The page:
The RNA Society of Japan

RNA as an Idea, Culture, and Way of Life

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President

 My name is Nakagawa at Hokkaido University, and I have been nominated as the President of the Japanese RNA Society for the 12th term. Considering the long and deep history of RNA research in Japan originating from the early days of molecular biology, my career in this field is still young. Although my research experience may not be enough to overview the entire field, I will do my best to promote further advancement of this society and the dissemination of RNA research.

 There is something magical about the word "RNA". Among the three biopolymers constituting the Central Dogma, only RNA fits well when followed by the word "Biology". In fact, as far as I know, there are no laboratories named "DNA Biology" or "Protein Biology", but "RNA Biology Laboratory" can be found everywhere in the world. We can feel a strange sense of unity when we get together under the keyword RNA, even when coming from diverse research areas and engaged in completely different types of project. One could perhaps say that RNA is not just a simple word designating a biochemical substance, but it also contains an idea, a culture, and even a way of life.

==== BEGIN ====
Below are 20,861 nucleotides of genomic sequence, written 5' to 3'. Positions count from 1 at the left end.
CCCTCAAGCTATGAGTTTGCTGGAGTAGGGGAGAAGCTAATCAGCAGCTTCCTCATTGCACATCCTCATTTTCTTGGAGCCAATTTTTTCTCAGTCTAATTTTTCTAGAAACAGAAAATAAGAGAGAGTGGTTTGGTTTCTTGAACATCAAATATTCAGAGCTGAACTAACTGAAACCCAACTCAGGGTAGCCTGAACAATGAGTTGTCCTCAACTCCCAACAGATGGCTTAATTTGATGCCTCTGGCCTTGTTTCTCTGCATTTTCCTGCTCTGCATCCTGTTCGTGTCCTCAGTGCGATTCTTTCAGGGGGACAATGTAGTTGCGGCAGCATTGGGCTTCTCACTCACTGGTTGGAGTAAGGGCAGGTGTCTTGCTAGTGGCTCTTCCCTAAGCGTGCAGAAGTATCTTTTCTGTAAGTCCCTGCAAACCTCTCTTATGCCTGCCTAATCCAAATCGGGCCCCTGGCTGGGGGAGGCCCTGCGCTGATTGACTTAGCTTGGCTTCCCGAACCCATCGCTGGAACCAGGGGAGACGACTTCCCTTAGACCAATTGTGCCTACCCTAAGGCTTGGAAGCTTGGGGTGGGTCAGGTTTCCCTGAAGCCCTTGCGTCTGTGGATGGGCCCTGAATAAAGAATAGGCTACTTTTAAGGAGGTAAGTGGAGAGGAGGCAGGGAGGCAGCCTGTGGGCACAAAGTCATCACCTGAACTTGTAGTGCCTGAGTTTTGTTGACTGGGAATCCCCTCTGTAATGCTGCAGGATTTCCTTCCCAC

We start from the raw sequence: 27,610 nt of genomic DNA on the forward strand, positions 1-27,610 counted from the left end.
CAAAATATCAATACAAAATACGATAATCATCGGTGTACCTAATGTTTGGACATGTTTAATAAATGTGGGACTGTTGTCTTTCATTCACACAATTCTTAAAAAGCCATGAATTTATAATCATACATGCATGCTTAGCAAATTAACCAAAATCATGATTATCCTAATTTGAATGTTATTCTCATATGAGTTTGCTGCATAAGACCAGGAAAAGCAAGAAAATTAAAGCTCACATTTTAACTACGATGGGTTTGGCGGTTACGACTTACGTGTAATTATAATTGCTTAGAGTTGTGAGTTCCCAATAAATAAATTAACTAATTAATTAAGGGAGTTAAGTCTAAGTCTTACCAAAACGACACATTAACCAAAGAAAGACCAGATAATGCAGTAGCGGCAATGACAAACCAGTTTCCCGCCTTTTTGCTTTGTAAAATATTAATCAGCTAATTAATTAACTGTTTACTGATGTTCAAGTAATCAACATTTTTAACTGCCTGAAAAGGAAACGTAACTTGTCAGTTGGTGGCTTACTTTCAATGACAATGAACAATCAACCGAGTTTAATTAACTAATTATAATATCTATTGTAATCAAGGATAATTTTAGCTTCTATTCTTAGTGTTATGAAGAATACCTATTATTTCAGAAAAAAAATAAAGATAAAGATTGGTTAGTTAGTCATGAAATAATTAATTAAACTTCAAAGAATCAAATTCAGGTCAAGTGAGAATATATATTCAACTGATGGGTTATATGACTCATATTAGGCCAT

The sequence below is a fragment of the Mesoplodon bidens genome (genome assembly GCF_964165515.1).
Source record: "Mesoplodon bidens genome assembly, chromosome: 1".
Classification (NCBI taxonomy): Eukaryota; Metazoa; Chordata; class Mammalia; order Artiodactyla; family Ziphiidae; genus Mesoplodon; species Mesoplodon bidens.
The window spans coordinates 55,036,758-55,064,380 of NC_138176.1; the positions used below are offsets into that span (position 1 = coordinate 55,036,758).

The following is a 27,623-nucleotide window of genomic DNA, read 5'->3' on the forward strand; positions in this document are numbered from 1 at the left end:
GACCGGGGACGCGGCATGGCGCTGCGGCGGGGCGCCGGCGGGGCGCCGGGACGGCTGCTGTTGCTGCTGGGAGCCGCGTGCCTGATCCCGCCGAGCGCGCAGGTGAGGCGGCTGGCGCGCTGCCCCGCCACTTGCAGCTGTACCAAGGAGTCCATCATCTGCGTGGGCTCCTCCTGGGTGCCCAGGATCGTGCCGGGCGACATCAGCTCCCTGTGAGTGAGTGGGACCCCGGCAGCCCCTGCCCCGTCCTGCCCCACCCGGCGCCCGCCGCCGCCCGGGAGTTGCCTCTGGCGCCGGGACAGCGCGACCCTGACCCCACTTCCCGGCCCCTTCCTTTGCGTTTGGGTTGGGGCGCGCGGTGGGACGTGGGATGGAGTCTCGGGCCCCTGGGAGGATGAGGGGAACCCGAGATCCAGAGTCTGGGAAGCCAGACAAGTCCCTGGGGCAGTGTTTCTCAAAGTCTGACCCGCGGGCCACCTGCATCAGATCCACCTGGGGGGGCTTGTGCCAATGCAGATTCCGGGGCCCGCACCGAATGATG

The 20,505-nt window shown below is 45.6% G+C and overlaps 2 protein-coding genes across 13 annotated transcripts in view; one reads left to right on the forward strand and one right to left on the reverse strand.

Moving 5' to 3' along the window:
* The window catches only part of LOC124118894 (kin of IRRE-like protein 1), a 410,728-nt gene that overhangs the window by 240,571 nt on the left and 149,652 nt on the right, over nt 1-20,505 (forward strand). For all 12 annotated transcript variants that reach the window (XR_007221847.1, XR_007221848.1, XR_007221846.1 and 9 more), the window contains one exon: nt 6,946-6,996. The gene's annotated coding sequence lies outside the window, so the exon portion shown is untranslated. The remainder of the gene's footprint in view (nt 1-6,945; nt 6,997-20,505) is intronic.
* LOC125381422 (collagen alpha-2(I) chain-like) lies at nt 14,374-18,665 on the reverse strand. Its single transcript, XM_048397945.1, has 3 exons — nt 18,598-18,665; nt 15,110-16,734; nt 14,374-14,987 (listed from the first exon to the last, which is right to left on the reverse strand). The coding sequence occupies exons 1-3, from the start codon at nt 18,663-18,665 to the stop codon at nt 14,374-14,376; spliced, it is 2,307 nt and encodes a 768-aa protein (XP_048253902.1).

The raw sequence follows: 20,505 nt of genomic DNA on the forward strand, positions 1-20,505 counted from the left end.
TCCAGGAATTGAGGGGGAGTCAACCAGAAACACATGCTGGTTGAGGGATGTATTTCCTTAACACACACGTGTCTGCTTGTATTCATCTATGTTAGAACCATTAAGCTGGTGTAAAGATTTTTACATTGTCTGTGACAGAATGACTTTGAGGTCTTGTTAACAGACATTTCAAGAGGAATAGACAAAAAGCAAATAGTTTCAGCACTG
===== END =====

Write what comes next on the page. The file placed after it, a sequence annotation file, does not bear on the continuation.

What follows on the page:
In these difficult times of disease and war, a certain melancholy is inevitable. Nevertheless, some major breakthroughs brought about by the RNA research community in the last couple of years bring us solace. First of all, mRNA vaccines provided hope to the end the hopeless situation, and made everyone in this country recognize the word “RNA”. The invention of the mRNA vaccine proved that there is no such thing as “useless” basic research, and even if there was, it may simply be because the application is still unknown at that point in time. This may be a Copernican turnaround for some basic researchers who tend to proudly say, "My research has no use in real life". We also see outbreaks of new research field especially from the latest generation of RNA researchers who are collaborating with researchers in the field of bioinformatics. This was made possible by the spread of deep sequencing technologies, that have now become almost as ordinary as PCR. The advances in genome editing using CRISPR-RNA/Cas has made it possible to easily undergo projects that were once nothing more than a dream at the individual laboratory level. We also cannot miss emerging technologies such as custom CRISPR(i/a) screening and deep mutagenesis, which were enabled by large-scale nucleic acid synthesis technology. Finally, we are enthralled by the revolution in structural biology brought by AlphaFold2, as well as the explosion of the biology of phase separation, which originated from studies on RNA and intrinsically disordered proteins. We are living in a sort of Cambrian explosion of RNA research and as researchers, we are truly blessed to be the witness of this exciting age.